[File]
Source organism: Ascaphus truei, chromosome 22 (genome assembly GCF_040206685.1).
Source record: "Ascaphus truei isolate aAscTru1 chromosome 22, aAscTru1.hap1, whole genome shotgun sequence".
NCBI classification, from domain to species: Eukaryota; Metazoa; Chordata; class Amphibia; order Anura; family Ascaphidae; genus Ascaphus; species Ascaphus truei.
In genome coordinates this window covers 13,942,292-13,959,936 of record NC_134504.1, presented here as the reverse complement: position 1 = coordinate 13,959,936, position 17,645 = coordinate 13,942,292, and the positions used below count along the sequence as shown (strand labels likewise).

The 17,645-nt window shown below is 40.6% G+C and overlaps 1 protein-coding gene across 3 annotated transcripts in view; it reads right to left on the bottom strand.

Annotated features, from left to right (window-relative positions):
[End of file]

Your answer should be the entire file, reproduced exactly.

Source organism: Ascaphus truei, chromosome 22 (genome assembly GCF_040206685.1).
Source record: "Ascaphus truei isolate aAscTru1 chromosome 22, aAscTru1.hap1, whole genome shotgun sequence".
NCBI classification, from domain to species: Eukaryota; Metazoa; Chordata; class Amphibia; order Anura; family Ascaphidae; genus Ascaphus; species Ascaphus truei.
In genome coordinates this window covers 13,942,292-13,959,936 of record NC_134504.1, presented here as the reverse complement: position 1 = coordinate 13,959,936, position 17,645 = coordinate 13,942,292, and the positions used below count along the sequence as shown (strand labels likewise).

The 17,645-nt window shown below is 40.6% G+C and overlaps 1 protein-coding gene across 3 annotated transcripts in view; it reads right to left on the bottom strand.

Annotated features, from left to right (window-relative positions):